Gratitude for God’s Surprising Work

RejoicingInLament

Gratitude for God’s Surprising Work

God’s work sometimes leads to strange stories. Last night, I was privileged to hear the whole of Handel’s Messiah in a local church. Parts of it are so familiar that the drama of the Messiah can take us off guard. What comes right after the “Hallelujah” Chorus, in a section devoted to the Christian life in light of the resurrection? Is it a song about one victor piled upon another? It is a song of expectation, of waiting, of hope — like in this season of Advent. “I know that my Redeemer liveth, and that He shall stand at the latter day upon the earth.” But after this line declaring hope in God, the next one is: “And though worms destroy this body, yet in my flesh I shall see God.” These quotes from Job 19:25-26 remind us that though God’s promise is great, and our bodies are very good; yet our bodies are wasting away — they are corruptible. It’s only by God’s promise that we can hope to “see God” in the flesh. We inhabit resurrection hope as sinners in a broken world, as embodied persons who are wasting away. This is a drama with minor and major keys, both of which point us to the world’s hope in Jesus Christ.

In recent months, I have been privileged to hear the stories of many who participate in God’s surprising, strange story in Christ. Often I have heard these stories in response to Rejoicing in Lament. I did not want to walk this cancer road, and I would be out of it in a second if I could be. But I’m still grateful for the ways in which God works powerfully, in surprising ways.  Moreover, through the cancer journey, I’ve been particularly privileged to enter into a space that I had not before: hearing the stories of many who are at the end of their rope, but are open to hearing words of hope from God.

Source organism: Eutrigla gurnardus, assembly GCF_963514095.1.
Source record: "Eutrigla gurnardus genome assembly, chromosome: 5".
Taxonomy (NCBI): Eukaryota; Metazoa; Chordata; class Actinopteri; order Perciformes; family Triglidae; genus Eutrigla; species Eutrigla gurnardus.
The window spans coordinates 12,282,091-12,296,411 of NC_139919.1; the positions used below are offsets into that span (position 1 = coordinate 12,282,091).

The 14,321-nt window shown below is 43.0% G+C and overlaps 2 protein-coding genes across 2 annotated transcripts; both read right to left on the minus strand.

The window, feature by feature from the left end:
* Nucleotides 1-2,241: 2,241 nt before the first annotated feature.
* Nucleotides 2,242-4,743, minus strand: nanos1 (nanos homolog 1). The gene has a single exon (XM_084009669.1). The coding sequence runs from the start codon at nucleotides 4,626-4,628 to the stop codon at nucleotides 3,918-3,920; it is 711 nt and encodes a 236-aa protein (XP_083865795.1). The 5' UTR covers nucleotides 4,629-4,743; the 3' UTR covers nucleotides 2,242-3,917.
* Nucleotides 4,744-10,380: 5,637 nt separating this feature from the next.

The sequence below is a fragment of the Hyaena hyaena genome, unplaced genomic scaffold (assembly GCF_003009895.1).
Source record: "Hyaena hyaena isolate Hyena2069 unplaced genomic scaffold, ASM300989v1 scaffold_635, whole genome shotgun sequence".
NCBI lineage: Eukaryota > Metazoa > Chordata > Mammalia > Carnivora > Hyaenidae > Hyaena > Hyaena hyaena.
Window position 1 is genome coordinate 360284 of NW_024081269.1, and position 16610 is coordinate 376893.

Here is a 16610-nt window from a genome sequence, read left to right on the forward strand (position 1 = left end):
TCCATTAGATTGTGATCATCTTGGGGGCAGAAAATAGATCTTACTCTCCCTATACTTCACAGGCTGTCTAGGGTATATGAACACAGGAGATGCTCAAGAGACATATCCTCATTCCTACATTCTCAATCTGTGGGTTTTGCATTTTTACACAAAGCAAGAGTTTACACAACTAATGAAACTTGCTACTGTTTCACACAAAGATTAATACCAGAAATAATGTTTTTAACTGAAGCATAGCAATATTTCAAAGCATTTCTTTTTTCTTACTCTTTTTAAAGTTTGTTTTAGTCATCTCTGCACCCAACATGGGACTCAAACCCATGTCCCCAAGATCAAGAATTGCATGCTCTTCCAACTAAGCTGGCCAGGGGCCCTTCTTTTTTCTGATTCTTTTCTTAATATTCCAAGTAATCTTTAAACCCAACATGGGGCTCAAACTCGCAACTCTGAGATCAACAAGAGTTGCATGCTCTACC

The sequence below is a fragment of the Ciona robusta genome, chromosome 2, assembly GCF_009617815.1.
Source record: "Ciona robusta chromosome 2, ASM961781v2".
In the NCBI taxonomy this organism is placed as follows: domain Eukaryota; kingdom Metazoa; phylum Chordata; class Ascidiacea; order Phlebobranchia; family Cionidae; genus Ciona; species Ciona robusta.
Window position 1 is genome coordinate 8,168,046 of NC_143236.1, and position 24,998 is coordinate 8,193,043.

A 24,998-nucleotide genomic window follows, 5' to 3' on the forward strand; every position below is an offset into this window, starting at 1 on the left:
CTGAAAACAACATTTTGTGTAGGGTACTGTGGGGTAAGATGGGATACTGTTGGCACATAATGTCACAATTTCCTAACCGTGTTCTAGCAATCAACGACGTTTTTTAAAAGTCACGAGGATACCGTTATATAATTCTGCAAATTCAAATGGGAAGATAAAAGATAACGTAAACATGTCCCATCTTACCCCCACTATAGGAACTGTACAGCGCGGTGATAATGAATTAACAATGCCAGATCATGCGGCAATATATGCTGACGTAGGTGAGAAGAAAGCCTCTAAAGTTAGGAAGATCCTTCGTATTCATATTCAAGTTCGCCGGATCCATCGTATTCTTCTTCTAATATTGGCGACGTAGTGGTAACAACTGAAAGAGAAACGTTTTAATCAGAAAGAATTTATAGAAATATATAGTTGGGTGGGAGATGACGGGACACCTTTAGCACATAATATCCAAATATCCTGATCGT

Whether through notes or Amazon reviews or in face to face meetings in Illinois, Florida, or Georgia in recent months, the stories in response to the book are diverse:

–one family read the book aloud in Hospice, using it as a discussion-starter for their final conversations together; through the book and the Psalms, they sought out “a spacious place” in a narrowing future;

–a friend gave it to a anti-religious colleague who had been diagnosed with cancer and had started to ask questions again about faith; he stayed up and read the whole book in one night;

–young adults and older Christians who have never heard that it is OK to bring laments before God, and had hidden wounds about the death of a family member; the stories go on and on.

The stories are often very raw. But the testimonies are that God is active — and that the book has been a small tool used in that. I’m so very grateful.

Here is one particularly vivid response of a reader who posted a response to Rejoicing in Lament on Youtube — I found it very moving. In viewing it, I’m reminded that we can join in the words of lament and hope: “though worms destroy this body, yet in my flesh I shall see God.” Disease will not have the final word. Tears will not have the final word. Death will not have the final word. As we wait expectantly for our Savior in this Advent season, our whole lives cry out in hope, “Come, Lord Jesus!” We can be grateful that God works in the most surprising places.